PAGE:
The 2012 MAD Food Camp (PHOTOS)

For two days, many of the world's most famous chefs gathered in Copenhagen for the second edition of the MAD Symposium.
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For two days, many of the world's most famous chefs gathered in Copenhagen for the second edition of the MAD Symposium. Honest Cooking was there.

In 2011, hundreds of chefs, restaurateurs, scientists and food writers gathered at the Refshaleøen in central Copenhagen for two days of talks on the "Planting Thoughts" theme. The MAD 2011 edition was a smashing success, and with a star-studded schedule for the two days, naturally expectations were very high among the 3-400 people attending MAD2.

Among the speakers this year, were Dan Barber, Wylie Dufresne, Hugh Fearnley-Whittingstall, Fergus Henderson, Massimo Bottura and many more. The biggest fish, however, was Ferran Adria, who made a rare post-El Bulli-appearance in Copenhagen.

The setting for the 2012 MAD Symposium was similar to the 2011 version. We're talking circus tent, very casual ambience and a rock festival kind of feeling to the whole thing. At any given time, you'd find yourself surrounded by Michelin stars and Top 50 chefs from across the globe -- casually wandering the premises, chatting, networking and just hanging out with likeminded people.

10 minutes before take off -- Ali Kurshat Altinsoy (Director of MAD) René Redzepi (Noma owner and founder) and Matthew Orlando (Noma Head Chef) looked happy, and if I'm not completely mistaken -- a little nervous.

David Chang, appearing for the second time at MAD, talked about MSG and natural flavoring.

Scotsman Roderick Sloan talked about his life as a sea urchin fisherman North of the Arctic Circle, and made all men in the tent feel significantly less manly.

Two Michelin starred chef Björn Frantzén being interviewed.

Isn't that? Yes it is.

Kamal Mouzawak checking the weather back home in Lebanon. I'm guessing it was "better."

To many chefs, MAD is almost as much a place to meet old friends and catch up as to listen to the speakers. Here, a tender moment between Mads Refslund and Niklas Ekstedt.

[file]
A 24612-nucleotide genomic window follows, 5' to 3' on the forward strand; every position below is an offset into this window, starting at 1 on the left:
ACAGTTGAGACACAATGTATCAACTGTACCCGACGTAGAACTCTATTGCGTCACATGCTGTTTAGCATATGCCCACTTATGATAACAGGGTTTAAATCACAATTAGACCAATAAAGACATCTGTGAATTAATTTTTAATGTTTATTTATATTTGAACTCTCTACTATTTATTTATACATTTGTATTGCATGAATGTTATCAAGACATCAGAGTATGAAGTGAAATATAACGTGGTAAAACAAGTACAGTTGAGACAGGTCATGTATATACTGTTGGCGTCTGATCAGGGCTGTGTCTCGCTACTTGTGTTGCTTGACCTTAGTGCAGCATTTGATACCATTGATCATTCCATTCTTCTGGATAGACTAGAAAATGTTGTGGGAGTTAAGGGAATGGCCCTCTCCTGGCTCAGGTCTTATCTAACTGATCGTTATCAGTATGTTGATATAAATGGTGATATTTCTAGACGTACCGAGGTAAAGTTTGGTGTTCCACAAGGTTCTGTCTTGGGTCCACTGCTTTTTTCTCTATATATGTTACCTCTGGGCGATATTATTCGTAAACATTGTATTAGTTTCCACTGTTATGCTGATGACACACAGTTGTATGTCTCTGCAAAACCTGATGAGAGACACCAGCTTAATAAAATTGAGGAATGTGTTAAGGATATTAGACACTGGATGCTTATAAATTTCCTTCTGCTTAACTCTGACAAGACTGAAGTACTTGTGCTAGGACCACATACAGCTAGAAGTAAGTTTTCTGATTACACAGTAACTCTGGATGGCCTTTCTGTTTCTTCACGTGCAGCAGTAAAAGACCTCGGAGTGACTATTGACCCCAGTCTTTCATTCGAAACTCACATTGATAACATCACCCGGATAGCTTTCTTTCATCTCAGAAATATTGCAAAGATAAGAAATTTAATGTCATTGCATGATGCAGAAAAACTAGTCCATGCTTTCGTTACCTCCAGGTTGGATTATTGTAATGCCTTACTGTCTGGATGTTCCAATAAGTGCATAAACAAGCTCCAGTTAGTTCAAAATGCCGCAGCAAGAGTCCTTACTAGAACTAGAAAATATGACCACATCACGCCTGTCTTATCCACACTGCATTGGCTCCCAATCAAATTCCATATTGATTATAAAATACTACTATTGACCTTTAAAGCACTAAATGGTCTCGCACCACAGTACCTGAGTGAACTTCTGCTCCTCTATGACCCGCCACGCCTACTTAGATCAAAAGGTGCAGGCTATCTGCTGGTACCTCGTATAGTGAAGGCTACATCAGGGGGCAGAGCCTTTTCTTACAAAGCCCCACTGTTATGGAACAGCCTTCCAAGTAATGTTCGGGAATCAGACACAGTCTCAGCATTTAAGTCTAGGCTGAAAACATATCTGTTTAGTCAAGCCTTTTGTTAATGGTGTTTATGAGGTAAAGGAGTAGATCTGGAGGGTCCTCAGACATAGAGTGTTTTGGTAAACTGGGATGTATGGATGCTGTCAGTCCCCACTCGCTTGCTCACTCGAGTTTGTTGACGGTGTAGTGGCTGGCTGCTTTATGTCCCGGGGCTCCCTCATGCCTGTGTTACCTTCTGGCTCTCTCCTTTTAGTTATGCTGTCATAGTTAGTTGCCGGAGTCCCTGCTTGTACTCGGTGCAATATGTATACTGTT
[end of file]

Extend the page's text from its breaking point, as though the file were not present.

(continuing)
If you think it looks a little bit like a rock festival, it's because it was a little bit like a rock festival. Just with more Michelin starred chefs.

Delicious smørrebrød lunch served by the talented "smørrebrød-re-inventor" Adam Aamann -- who is just about to open his first restaurant in NYC.

The most moving speech of the two days -- Chido Govera talked about her incredible struggle. From being an orphan at a very early age to teaching kids in Africa and the rest of the world to grow mushrooms for income and food, Chido put things in perspective for all attendants.

One of the slides from Chido's amazing speech.

The lovely Paul Cunningham was happy as always. And why shouldn't he be? His Henne Kirkeby Kro restaurant is getting rave reviews these days.

Always the nice guy, René Redzepi handed out ice cream.

Matthew Orlando from Noma and Wylie Dufresne from WD50 exchanging courtesies.

Rasmus Kofoed -- Bocuse D'Or winner -- talked about... being the Bocuse D'Or Winner. Then he showed a video about... being the Bocuse D'Or winner. And to really make it clear who he is, he brought his three cups (placed front table), showing that he is in fact... The Bocuse D'Or winner.

Fergus Henderson and Trevor Gulliver of St John's are heroes to most modern chefs.

Christian Puglisi of Relæ was happy the first day. Second day, not so much (Christian is half Italian, and a soccer fan).

Why so sad Ferran? You won!

Food critics Mattias Kroon and Lars Peder Hedberg in deep discussion. Probably about food. Or wine. Or both.

The coolest guys at MAD? Mission Street Chinese were a class act. An inspiring story, humble approach -- perfectly accessorized with a highly developed fashion sense.

Professor Paul Rozin talked about flavor memories and how restaurants might want to look to music when they construct their menus in the future. Very interesting, and the kind of professor you always wished you had in school.

In one of the few actual cooking demos of the weekend, Enrique Olvera of Pujol in Mexico City talked about his quest to rediscover and redefine Mexican gastronomy using ancient techniques and produce.

Gastronomy branding expert Kristian Brask Thomsen and Noma Managing Director Peter Kreiner seemed to enjoy both the show and the slightly unstable Danish summer weather.

Mads Refslund -- ACME Head Chef -- enjoying lunch in the high grass. He might have done some foraging there as well.

Ferran Adria closed the show with his speech about creativity and modern cuisine. And grapes.

Closing time. Cheers and standing ovation.

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